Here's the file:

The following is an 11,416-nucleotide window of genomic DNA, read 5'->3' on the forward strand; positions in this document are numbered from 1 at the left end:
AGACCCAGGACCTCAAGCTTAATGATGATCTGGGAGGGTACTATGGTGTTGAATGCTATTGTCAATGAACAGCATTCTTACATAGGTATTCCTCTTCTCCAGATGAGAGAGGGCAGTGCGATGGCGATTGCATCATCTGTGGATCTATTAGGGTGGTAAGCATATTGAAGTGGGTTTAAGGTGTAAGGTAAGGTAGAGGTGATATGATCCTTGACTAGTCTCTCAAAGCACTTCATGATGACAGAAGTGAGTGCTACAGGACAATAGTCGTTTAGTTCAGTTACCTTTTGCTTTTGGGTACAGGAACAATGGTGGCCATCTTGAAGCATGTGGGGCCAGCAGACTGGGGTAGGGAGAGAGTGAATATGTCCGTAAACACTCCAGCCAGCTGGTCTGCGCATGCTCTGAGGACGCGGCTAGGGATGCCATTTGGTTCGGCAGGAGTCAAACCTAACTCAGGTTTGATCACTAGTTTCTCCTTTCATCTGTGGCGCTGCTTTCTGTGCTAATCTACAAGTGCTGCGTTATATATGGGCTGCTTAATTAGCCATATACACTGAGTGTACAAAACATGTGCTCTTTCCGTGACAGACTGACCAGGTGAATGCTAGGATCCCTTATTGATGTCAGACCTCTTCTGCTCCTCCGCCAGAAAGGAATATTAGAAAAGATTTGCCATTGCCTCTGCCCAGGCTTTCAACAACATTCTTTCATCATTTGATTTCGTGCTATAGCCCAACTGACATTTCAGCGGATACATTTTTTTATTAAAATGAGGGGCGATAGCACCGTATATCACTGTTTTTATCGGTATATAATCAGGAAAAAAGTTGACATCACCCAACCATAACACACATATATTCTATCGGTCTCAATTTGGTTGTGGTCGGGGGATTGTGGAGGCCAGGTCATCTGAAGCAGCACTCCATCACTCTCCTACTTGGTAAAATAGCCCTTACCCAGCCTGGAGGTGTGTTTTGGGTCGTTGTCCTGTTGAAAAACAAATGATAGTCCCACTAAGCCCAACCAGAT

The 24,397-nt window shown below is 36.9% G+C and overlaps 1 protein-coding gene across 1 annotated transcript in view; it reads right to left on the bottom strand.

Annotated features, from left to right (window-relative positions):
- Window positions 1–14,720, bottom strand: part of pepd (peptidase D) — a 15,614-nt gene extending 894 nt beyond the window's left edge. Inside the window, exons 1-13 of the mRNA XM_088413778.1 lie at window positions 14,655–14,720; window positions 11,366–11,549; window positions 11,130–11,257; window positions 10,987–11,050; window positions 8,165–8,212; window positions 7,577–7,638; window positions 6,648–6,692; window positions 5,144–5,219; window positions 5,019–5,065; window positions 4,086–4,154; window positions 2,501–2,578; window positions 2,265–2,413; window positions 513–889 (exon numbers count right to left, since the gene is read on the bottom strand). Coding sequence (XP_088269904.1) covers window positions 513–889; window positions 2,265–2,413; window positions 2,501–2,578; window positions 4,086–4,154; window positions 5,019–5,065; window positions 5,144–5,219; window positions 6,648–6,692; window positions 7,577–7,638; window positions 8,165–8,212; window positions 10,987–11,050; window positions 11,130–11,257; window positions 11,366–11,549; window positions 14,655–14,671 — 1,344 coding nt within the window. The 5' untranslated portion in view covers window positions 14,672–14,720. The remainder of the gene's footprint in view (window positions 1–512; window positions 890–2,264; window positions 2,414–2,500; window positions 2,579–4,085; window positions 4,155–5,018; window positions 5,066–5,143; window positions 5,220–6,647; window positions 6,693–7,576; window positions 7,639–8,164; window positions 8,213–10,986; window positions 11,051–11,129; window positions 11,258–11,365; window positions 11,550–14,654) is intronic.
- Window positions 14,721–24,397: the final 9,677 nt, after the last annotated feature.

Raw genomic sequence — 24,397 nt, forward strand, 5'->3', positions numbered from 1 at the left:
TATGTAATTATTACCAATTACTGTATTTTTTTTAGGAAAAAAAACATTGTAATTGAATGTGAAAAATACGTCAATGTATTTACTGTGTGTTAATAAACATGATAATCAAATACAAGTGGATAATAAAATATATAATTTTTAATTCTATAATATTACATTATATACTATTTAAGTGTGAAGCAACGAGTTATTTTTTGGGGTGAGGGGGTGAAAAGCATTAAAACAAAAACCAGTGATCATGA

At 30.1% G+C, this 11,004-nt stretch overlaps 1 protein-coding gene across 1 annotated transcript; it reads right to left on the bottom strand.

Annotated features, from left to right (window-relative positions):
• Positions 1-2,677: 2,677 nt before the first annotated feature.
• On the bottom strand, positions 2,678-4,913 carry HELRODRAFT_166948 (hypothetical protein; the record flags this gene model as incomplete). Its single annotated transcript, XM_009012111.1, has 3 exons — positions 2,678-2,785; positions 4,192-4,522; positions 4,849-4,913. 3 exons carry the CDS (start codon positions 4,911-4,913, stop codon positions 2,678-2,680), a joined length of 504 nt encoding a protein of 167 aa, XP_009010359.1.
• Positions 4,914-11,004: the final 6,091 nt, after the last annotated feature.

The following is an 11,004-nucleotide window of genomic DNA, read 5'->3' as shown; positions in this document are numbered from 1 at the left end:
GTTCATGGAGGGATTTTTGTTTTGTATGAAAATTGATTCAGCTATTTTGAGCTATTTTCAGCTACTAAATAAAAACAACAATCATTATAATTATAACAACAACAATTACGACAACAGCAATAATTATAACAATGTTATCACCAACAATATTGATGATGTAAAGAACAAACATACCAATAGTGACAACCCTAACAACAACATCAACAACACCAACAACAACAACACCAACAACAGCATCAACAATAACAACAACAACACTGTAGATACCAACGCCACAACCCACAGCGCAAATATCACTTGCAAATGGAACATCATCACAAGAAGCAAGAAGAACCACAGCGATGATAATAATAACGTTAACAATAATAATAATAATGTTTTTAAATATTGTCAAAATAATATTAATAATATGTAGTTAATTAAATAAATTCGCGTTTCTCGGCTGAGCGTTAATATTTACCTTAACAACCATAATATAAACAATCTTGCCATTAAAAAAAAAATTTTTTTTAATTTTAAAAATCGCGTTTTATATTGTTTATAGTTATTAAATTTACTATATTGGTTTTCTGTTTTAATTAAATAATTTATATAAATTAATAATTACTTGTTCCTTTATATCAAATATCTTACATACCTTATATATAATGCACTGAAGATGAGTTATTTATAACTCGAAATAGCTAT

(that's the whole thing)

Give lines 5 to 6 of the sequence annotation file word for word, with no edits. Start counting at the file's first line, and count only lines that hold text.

- Window positions 1–14,720, bottom strand: part of pepd (peptidase D) — a 15,614-nt gene extending 894 nt beyond the window's left edge. Inside the window, exons 1-13 of the mRNA XM_088413778.1 lie at window positions 14,655–14,720; window positions 11,366–11,549; window positions 11,130–11,257; window positions 10,987–11,050; window positions 8,165–8,212; window positions 7,577–7,638; window positions 6,648–6,692; window positions 5,144–5,219; window positions 5,019–5,065; window positions 4,086–4,154; window positions 2,501–2,578; window positions 2,265–2,413; window positions 513–889 (exon numbers count right to left, since the gene is read on the bottom strand). Coding sequence (XP_088269904.1) covers window positions 513–889; window positions 2,265–2,413; window positions 2,501–2,578; window positions 4,086–4,154; window positions 5,019–5,065; window positions 5,144–5,219; window positions 6,648–6,692; window positions 7,577–7,638; window positions 8,165–8,212; window positions 10,987–11,050; window positions 11,130–11,257; window positions 11,366–11,549; window positions 14,655–14,671 — 1,344 coding nt within the window. The 5' untranslated portion in view covers window positions 14,672–14,720. The remainder of the gene's footprint in view (window positions 1–512; window positions 890–2,264; window positions 2,414–2,500; window positions 2,579–4,085; window positions 4,155–5,018; window positions 5,066–5,143; window positions 5,220–6,647; window positions 6,693–7,576; window positions 7,639–8,164; window positions 8,213–10,986; window positions 11,051–11,129; window positions 11,258–11,365; window positions 11,550–14,654) is intronic.
- Window positions 14,721–24,397: the final 9,677 nt, after the last annotated feature.